Hearing Aids can help decrease the negative consequence of the common condition of hearing loss. Still, a lot of hearing loss goes undiagnosed and neglected – and that can result in greater depression rates and feelings of solitude in people who suffer from hearing loss.

It can also lead to a strain in personal and work relationships, which itself contributes to more feelings of depression and isolation. Treating hearing loss is the key to ending this unnecessary cycle.

Hearing Loss Has Been Connected to Depression by Numerous Studies

Symptoms of depression have been continuously linked, according to countless studies, to hearing loss. Symptoms of anxiety, depression, and paranoia were, according to one study, more likely to affect people over the age of 50 who struggle with untreated hearing loss. They were also more likely to stay away from social experiences. Many reported that they felt like people were getting angry at them for no reason. However, relationships were enhanced for people who got hearing aids, who stated that friends, family, and co-workers all noticed the difference.

A different study discovered that people between the ages of 18 and 70, reported a more acute sense of depression if they had hearing loss of greater than 25 decibels. Individuals over 70 with a self-diagnosed hearing loss did not show a significant contrast in depression rates in comparison to people who didn’t suffer from hearing loss. But that still indicates that a large part of the population is not getting the help they need to improve their lives. Another study discovered that hearing aid users had a lower reported rate of depression symptoms than those individuals who suffered from hearing loss but who didn’t use hearing aids.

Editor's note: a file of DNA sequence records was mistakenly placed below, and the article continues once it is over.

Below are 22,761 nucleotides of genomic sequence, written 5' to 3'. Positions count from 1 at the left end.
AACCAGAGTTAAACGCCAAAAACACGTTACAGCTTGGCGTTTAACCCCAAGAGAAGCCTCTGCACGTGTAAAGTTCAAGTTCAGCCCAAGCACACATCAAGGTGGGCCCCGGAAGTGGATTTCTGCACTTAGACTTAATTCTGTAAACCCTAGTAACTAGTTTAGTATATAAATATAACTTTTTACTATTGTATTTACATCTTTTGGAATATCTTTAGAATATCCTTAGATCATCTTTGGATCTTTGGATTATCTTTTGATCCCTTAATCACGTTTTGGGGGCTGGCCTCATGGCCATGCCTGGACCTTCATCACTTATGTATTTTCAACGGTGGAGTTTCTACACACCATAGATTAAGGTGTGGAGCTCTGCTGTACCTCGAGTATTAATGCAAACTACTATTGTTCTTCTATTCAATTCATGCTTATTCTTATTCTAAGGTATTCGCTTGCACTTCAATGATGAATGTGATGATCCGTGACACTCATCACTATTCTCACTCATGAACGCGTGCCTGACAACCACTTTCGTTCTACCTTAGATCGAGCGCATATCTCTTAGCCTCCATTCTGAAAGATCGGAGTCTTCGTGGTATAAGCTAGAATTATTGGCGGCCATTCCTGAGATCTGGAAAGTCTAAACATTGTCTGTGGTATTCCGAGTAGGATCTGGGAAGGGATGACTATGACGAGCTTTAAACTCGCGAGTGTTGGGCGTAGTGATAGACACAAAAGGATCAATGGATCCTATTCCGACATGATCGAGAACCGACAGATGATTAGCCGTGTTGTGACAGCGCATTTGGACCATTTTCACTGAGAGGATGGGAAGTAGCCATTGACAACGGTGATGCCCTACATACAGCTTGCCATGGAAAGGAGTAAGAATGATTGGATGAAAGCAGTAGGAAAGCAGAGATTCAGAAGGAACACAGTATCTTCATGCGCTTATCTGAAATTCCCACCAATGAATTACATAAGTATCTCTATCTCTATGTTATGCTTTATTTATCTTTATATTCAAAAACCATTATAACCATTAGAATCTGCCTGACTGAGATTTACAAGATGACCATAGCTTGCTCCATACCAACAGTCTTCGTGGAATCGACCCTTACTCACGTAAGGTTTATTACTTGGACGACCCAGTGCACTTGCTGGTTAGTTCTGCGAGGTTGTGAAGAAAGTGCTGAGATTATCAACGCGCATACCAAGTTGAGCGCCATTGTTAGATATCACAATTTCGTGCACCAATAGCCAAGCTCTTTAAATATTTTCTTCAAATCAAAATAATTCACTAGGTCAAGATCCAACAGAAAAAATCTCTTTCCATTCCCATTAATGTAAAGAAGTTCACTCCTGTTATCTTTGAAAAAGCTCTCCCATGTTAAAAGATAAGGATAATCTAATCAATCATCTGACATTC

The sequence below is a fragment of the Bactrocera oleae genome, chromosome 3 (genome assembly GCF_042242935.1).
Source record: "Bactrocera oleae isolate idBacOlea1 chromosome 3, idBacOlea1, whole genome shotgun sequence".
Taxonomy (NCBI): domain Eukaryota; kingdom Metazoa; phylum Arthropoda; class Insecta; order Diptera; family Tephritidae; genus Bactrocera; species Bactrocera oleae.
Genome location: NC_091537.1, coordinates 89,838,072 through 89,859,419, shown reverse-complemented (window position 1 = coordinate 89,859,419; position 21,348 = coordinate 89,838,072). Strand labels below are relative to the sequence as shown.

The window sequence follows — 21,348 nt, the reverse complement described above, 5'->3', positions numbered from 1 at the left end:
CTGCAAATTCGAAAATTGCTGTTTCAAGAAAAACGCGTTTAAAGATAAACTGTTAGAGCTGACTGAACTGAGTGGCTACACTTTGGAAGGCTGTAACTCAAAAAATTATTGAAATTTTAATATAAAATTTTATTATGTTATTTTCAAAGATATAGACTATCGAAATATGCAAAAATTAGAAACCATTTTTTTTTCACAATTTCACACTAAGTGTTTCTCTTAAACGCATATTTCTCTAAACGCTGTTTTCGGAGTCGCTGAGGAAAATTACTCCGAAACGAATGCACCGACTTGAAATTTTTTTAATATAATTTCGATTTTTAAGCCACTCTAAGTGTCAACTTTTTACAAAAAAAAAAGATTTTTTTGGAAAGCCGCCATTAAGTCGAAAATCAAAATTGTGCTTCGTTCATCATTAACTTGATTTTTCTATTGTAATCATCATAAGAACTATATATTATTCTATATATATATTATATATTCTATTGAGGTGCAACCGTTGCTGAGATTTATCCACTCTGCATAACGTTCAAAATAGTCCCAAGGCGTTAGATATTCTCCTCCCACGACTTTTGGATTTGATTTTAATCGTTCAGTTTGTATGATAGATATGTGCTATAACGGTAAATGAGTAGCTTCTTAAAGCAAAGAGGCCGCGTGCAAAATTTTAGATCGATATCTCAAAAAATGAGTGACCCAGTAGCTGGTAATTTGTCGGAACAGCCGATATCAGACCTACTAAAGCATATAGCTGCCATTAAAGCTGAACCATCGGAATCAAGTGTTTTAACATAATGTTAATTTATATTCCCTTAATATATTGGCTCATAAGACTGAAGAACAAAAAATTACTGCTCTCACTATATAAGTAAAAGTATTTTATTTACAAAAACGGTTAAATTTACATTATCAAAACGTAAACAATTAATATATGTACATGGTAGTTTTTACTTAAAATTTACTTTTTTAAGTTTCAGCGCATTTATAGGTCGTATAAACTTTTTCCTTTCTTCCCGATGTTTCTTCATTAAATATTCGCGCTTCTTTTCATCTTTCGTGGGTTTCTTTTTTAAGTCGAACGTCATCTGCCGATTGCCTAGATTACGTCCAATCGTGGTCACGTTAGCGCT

Mental Health is Impacted by Opposition to Using Hearing Aids

With documented benefits like those, you would think that people would want to manage their hearing loss. But people don’t seek out help for two main reasons. Some people believe that their hearing is working just fine when it really isn’t. They assume that others are intentionally speaking quietly or mumbling. The second factor is that some people might not realize they have a hearing impairment. It seems, to them, that people don’t like to talk to them.

If you are someone who regularly feels like people are talking quietly or mumbling and it’s causing you to feel anxiety or even depression, it’s time for a hearing test. If your hearing specialist discovers hearing problems, hearing aid options should be discussed. Consulting a good hearing specialist might be all that is needed to feel a whole lot better.

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